IDisposable is pretty confusing, huh? Welcome to my world. I think I'm starting to get the hang of it. I carried it out 3 generations for your review. To see how it works, I suggest you put breakpoints on all the dispose  methods and then create an instance of the child and call child.Dispose().  Technically you can delete all the finalizer methods since I don't have any unmanaged resources. An unmanaged resource is typically an IntPtr obtained as the result of a call to a C++ based Win32 method (i.e. a call to Pinvoke that returns a filehandle, network handle, etc in the form of a raw IntPtr). If you're not using Pinvoke diectly, you probably don't have any such resources - you just need to call Dispose on any regular resources (and trust that THOSE resources will, during that Dispose call, dispose of their own Pinvoked resources). 

    	public class Grandparent : IDisposable {
    		private bool _disposed;
    		public void Dispose(){
    			Dispose(true);
    			GC.SuppressFinalize(this);
    		}
    		protected virtual void Dispose(bool disposing) {
    			if (_disposed) return;
    			if (disposing) {
    				//Call any ManagedObject.Dispose() here.
    			}
    			//Dispose of unmanaged objects here.
    			_disposed = true;
    		}
    		~Grandparent(){
    			Dispose(false); //False signals that the finalizer called Dispose().
    		}
    	}
    
    	public class ParentClass: Grandparent {
    		private bool _disposed;
    		protected override void Dispose(bool disposing){
    			if (_disposed) return;
    			if (disposing){
    				//Call any ManagedObject.Dispose() here.
    			}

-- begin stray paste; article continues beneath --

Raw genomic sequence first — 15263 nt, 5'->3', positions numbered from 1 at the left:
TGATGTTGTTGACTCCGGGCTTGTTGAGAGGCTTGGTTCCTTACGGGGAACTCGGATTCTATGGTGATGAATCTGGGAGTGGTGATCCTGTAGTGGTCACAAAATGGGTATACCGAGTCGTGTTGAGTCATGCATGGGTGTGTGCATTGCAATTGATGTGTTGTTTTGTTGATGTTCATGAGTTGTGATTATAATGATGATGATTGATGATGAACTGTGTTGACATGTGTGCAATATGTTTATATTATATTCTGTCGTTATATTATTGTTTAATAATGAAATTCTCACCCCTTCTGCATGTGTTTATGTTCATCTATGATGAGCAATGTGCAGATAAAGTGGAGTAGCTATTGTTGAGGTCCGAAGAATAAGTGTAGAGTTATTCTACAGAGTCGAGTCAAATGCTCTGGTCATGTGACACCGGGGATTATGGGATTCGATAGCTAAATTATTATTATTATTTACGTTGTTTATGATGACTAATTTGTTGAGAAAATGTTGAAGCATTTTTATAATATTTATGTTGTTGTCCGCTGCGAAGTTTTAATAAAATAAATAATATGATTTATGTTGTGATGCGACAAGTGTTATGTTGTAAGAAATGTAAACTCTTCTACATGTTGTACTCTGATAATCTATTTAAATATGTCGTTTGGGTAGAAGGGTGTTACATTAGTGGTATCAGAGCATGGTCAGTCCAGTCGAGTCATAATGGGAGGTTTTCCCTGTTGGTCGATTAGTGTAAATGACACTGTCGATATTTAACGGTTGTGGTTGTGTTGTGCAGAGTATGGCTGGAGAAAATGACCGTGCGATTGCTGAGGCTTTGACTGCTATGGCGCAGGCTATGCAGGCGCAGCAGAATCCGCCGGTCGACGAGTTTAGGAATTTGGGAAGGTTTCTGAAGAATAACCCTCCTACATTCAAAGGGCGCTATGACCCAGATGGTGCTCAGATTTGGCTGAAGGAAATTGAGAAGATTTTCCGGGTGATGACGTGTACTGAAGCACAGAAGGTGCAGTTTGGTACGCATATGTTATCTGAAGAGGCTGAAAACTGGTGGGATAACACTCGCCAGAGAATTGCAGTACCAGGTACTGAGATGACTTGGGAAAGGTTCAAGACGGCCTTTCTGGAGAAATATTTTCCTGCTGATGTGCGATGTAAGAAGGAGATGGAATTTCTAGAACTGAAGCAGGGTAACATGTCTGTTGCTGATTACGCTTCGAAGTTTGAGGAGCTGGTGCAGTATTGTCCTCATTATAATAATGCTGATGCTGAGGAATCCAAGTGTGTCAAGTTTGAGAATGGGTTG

//Release unmanaged objects here.
    			//Then call base.Dispose(disposing).
    			base.Dispose(disposing);
    			_disposed = true;
    		}
    		~ParentClass(){
    			Dispose(false);
    		}
    	}
    
    	public class Child : ParentClass {
    		private bool _disposed;
    		protected override void Dispose(bool disposing)
    		{
    			if (_disposed) return;
    			if (disposing){
    				//Call any ManagedObject.Dispose() here
    			}
    			//Release unmanaged objects here.
    			//Then call base.Dispose(disposing).
    			base.Dispose(disposing);
    			_disposed = true;
    		}
    		~Child(){
    			Dispose(false);
    		}
    	}

    Here's an example of Pinvoke from Pinvoke.Net. Add this library reference (to this DLL) to your C# code and then call the function which returns a raw IntPtr. 

    [DllImport("gdi32.dll")]
    static extern IntPtr CreateBitmap(int nWidth, int nHeight, uint cPlanes, uint cBitsPerPel, IntPtr lpvBits);



    • Edited by jal2 Monday, December 4, 2017 2:37 AM
    • Proposed as answer by Fei HuModerator Tuesday, December 5, 2017 9:08 AM
    Monday, December 4, 2017 2:29 AM
  • Hi RichardDunneBSc,

    Is there any update? do you resolve the issue? if so, please mark helpful reply as answer or share your solution, it will be beneficial to other communities who have similar issue. if not, please provide more information and feel free let us know.

    Best regards,

    Zhanglong Wu


    MSDN Community Support
    Please remember to click "Mark as Answer" the responses that resolved your issue, and to click "Unmark as Answer" if not. This can be beneficial to other community members reading this thread. If you have any compliments or complaints to MSDN Support, feel free to contact MSDNFSF@microsoft.com.

    Wednesday, December 13, 2017 6:46 AM
    Moderator
  • I'll add comment that when writing P/Invoke calls with pointer to unmanaged resources that should be freed by yourself, always use some form of SafeHandle to replace IntPtr there (example here) to make sure the .NET runtime will remember to release it when you do not.

    Wednesday, December 13, 2017 7:04 AM
    Answerer
  • Strange that beside Karen everybody is replying to this if Dispose is the same as Deconstructing in C#.

    Or maybe not so strange as many have read a book about OO and that an constructed object had always to be deconstructed and have shouted that on Internet as dispose. 

    But that is the reason managed languages are created because it was impossible to manage for human programmers in a program bigger than 10 classes. 


    Success
    Cor

    Wednesday, December 13, 2017 12:32 PM
  • Not that strange for me.

    Since the first reply is good answer already, there is no more thing to add for me. So at least for me I'm just commenting on others comment.

    That's how a thread derails. XD

    Thursday, December 14, 2017 1:44 AM
    Answerer